• screening in communities identified as not ‘at risk’ in remote and very remote regions at least on a once off basis;
    • screening ‘at risk’ communities in other regions at least on a once off basis, with repeated screening for communities with prevalence of greater than 5%;
    • increasing the number of children examined in each community through better follow-up strategies and initiatives to increase attendance at schools on screening days;
    • supplementing the surveillance data by conducting a five yearly national survey using a random stratified cluster sample.
  • there are considerable difficulties in determining an appropriate denominator for calculating screening coverage, a problem that is not unique to trachoma surveillance but inherent in determining correct population statistics in Indigenous populations residing in remote areas; and
  • the use of school enrolments as the basis for estimating the number of children in screened communities appears to be the best available method, but this figure should be supplemented with analysis of ABS estimated populations and by drawing on the local knowledge of health and education professionals in the of page

4.8.3 Measurement of risk factor behaviour

The CDC guidelines suggest that the measurement of risk factor behaviours (e.g. facial cleanliness) might enable the monitoring of important aspects in the development of a disease or other health-related event95. It is understood from our consultations that trachoma occurs more commonly in dry, dusty conditions and is associated with sub-optimal living conditions such as overcrowding, reduced availability, and use, of water (for washing hands, faces and clothing), inadequate waste disposal, and high numbers of flies. The current surveillance system appears to collect reasonable information on facial cleanliness. However no information is collected on local environmental conditions. Data are collected in free text form on the implementation of health promotion and environmental activities.

Better collection of these data would enable the monitoring of important aspects in the development of trachoma. For example, if both current environmental conditions and interventions were included in data analysed, it would be possible to track improvements in environmental conditions over time and whether they were correlated with a reduction in trachoma prevalence. Similarly if better data were collected on health promotion and environmental initiatives, the impact of these activities could potentially be evaluated.

However, it is unrealistic to expect staff involved with screening to collect systematic information on environment and housing conditions in a community. These data are systematically collected every five years through the Community Housing and Infrastructure Needs Survey (CHIN). The survey was last conducted in 2006 and will be carried out again in 2011. It collected information about all discrete Indigenous communities and Indigenous organisations that provide housing to Aboriginal and Torres Strait Islander peoples. Data collected in the CHIN survey includes:
  • dwelling conditions – the state of repair of houses in discrete Indigenous communities;
  • water supply (including main source and associated water restrictions);
  • the communities sewerage system, including any leaks or overflows; and
  • the state of rubbish collection.
Other more local information is likely to be available on changes in environmental conditions in intervening years (e.g. in numbers of houses in the community). The evaluation team believes that these data sources should be explored with a view to linking the results to the national trachoma data. It is accepted that only very limited data on environmental conditions can be collected as part of the screening process (staff will not have the time, expertise or tools) so data linkage is the key to enhancing the measurement of risk factors in the trachoma surveillance system.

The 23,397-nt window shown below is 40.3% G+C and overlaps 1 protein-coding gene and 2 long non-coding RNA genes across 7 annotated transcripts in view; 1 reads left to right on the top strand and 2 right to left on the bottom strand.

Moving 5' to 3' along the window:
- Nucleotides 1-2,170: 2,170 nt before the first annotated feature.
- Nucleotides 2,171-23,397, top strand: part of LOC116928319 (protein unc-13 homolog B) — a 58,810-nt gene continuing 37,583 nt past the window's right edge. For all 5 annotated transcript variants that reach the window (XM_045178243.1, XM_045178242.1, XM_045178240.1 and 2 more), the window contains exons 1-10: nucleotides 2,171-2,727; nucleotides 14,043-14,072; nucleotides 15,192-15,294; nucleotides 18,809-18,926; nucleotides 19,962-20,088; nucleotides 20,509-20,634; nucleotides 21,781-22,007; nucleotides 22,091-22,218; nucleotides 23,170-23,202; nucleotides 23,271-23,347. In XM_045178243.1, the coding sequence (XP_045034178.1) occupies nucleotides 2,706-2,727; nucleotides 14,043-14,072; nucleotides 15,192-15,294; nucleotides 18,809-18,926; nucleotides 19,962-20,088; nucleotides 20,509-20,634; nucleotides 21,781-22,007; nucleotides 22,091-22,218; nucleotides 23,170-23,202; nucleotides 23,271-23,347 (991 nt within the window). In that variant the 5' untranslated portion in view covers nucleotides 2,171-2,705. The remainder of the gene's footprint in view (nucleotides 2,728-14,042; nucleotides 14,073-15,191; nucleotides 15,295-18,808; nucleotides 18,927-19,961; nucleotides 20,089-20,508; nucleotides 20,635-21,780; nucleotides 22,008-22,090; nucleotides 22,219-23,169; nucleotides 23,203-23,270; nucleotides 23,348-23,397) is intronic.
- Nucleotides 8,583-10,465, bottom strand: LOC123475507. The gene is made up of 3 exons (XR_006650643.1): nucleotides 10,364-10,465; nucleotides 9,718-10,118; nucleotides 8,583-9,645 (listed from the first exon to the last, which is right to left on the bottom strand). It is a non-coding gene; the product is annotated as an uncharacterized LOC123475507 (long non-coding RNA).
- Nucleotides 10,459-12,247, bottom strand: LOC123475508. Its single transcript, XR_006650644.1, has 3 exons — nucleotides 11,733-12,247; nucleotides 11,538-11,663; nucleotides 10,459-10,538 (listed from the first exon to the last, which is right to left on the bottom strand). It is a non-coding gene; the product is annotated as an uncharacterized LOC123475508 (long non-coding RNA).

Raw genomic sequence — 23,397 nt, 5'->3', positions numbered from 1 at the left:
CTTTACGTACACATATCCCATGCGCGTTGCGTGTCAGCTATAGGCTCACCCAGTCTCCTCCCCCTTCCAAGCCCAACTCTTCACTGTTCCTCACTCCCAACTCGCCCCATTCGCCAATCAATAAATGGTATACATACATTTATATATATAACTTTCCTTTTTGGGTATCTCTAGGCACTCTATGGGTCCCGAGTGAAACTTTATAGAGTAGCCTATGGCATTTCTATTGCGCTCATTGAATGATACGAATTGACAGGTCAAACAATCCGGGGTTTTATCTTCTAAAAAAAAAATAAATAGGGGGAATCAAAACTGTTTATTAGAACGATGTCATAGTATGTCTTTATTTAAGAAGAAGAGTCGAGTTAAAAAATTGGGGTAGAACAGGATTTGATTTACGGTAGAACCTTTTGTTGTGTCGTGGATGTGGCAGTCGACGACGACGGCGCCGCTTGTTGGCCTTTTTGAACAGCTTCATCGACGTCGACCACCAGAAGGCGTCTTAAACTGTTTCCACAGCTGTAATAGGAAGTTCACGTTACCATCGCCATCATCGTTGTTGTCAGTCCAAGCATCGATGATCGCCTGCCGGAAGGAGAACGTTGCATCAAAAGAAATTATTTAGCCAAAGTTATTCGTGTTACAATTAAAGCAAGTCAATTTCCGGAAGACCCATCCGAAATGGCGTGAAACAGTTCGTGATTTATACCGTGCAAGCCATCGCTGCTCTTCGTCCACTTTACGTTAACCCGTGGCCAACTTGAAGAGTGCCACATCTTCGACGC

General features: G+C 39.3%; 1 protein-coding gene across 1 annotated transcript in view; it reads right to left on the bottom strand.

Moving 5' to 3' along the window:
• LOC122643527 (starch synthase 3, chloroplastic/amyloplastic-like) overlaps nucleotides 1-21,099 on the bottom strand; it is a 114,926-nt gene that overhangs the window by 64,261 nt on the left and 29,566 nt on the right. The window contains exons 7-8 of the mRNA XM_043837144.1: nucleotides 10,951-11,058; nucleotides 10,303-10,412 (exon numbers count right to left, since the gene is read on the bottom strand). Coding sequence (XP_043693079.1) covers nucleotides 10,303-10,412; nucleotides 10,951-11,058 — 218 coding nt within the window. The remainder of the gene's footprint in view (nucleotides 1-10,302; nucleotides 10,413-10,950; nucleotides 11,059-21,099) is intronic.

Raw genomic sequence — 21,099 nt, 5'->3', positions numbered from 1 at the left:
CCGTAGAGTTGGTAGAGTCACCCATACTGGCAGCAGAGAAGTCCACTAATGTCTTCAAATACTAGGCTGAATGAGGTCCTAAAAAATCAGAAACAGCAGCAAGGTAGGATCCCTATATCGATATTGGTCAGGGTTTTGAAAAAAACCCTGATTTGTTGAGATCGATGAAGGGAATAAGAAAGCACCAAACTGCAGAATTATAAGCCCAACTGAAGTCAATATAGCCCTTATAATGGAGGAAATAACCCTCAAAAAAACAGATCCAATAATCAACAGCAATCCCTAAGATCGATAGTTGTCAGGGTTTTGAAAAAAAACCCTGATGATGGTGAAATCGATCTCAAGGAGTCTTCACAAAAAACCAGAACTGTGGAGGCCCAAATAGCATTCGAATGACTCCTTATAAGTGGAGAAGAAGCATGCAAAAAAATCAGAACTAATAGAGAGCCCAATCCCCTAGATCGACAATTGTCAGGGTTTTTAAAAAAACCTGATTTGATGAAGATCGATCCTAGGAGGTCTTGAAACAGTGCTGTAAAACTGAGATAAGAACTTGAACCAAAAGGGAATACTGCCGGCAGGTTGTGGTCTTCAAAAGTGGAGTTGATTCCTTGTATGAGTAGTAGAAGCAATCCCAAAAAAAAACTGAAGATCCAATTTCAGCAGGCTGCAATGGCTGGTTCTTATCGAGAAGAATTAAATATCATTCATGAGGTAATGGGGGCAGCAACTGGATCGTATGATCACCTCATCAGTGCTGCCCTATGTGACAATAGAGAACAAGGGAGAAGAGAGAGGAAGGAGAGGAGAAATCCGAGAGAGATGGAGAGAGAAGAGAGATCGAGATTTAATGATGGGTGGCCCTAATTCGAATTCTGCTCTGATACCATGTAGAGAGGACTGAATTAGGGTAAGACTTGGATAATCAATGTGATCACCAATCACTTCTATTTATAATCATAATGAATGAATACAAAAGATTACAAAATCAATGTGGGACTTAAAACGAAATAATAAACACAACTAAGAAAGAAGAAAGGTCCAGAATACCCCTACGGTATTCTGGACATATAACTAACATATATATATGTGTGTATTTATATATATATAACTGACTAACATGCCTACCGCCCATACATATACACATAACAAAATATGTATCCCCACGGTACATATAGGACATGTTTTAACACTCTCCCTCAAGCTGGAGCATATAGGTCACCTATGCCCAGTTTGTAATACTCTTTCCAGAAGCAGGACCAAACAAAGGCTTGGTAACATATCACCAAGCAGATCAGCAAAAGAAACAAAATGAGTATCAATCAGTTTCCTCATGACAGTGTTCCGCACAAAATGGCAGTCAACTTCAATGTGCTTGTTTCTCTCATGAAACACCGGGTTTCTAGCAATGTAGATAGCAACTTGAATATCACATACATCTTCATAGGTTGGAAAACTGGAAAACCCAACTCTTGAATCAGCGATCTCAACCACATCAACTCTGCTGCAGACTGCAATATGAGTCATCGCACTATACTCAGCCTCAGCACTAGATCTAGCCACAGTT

Findings: With respect to the measurement of risk factor behaviour in the national surveillance system the evaluation team finds:
  • the current information on environmental conditions is limited and does not facilitate the evaluation of the impact of interventions on trachoma prevalence;
  • key housing and environmental indicators from the CHIN survey should be incorporated into the data collection process (this could be best achieved at the national level) and made available to jurisdictional coordinators for local use (e.g. in assessment of at risk communities and for communication with local communities); and
  • the trachoma surveillance system would be improved by redesigning the collection of data on risk factor behaviour (including health promotion/education interventions) to introduce codified data elements that are easier to analyse and correlate to trachoma prevalence of page

89CDC (2001) Updated Guidelines for Evaluating Public Health Surveillance Systems.Recommendations and Reports July 27, 2001/50(RR13);1-35
90Department of Health and Ageing (2006). Guidelines for the public health management of trachoma in Australia, Communicable Disease Network Australia
91Taylor HR, Fox SS, Xie J, Dunn RA, Arnold AL, Keeffe JE (2010) The prevalence of trachoma in Australia: the National Indigenous Eye Health Survey. Med J Aust, 92(5):248-53.
92Tellis B, Fotis K, Dunn R, Keeffe J and Taylor H (2009). Trachoma surveillance report 2008, National Trachoma Surveillance and Reporting Unit, Centre for Eye Research Australia
93CDC (2001) Updated Guidelines for Evaluating Public Health Surveillance Systems. Recommendations and Reports July 27, 2001/50(RR13);1-35
94In WA it was reported absentees can reach 50% each day. In the NT absentees are also an issue, but it is reported this is becoming less of a problem since the Australian Government Emergency Intervention.
95CDC (2001) Updated Guidelines for Evaluating Public Health Surveillance Systems. Recommendations and Reports July 27, 2001/50(RR13);1-35